Disability Attorney Files ERISA Claim Against MetLife
Minton’s disability attorney filed an ERISA claim against the disability plan administrator. Because the plan gave MetLife discretionary authority to determine Minton’s eligibility for benefits, the appropriate standard with which to review MetLife’s decision was the abuse of discretion standard. Because MetLife also funded the plan, the Court would also consider whether conflict of interest may have colored MetLife’s decision. If this became apparent then the Court would weigh just how much influence this conflict might have had.
MetLife had never made it clear what additional material it needed from Minton. Previous Courts had found this failure unacceptable, so the Court also found that this suggested that MetLife’s decision needed to be considered “with a moderate amount of skepticism.”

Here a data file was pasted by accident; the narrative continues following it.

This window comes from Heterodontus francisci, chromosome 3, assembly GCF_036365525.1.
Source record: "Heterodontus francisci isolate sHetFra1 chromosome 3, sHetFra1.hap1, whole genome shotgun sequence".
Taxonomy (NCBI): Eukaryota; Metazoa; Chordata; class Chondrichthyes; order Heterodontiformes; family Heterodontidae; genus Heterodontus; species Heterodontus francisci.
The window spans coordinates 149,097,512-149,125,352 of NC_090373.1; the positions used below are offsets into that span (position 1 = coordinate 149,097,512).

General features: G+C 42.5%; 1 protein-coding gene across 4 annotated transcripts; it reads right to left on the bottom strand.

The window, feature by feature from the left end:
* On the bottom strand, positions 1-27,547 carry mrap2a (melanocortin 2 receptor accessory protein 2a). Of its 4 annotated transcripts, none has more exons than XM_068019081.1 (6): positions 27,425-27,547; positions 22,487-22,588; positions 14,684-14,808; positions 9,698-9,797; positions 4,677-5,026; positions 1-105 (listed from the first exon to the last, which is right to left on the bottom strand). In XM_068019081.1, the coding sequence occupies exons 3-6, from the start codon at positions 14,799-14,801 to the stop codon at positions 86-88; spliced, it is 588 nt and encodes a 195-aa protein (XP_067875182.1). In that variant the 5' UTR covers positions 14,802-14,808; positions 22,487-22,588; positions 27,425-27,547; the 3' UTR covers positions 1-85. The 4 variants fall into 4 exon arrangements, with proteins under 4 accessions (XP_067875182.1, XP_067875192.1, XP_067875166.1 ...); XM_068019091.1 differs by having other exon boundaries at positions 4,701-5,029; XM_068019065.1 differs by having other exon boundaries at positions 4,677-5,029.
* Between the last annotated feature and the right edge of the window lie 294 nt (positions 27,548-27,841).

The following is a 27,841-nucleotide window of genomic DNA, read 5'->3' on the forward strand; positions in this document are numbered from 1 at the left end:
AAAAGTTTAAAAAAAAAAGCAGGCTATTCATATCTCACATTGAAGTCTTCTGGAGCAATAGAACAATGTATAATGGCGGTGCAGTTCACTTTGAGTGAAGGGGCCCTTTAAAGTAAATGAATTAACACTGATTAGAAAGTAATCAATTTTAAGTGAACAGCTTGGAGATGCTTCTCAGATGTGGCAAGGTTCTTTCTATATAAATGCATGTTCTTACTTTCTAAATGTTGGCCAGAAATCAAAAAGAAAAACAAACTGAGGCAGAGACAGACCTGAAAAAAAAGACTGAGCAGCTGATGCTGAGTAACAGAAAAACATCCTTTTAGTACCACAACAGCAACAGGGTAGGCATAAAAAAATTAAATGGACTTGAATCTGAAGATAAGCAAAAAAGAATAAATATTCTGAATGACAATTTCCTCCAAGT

Disability Attorney Argues Against MetLife Claim It Did Not Abuse Its Discretion
What did the record prove? MetLife refused to recognize a fact that the Courts have – that fibromyalgia “is diagnosed entirely on the basis of patients’ reports of pain and other symptoms,” and “there are no laboratory tests to confirm the diagnosis.” (See Benecke v. Barnhart, 2004.) Minton’s doctor had reminded the disability insurance plan of this fact. He had also performed tests to confirm the fact that his patient’s fibromyalgia resulted in functional limitations specific to his job.
MetLife had arbitrarily refused to give credit to this evidence. Instead, the disability benefit plan had preferred the opinion of a physician who demanded evidence which could not be obtained. This physician’s opinion that pain just couldn’t be severe enough to limit functioning when objective findings could not provide a cause has been disapproved of for over 20 years in the 9th Circuit.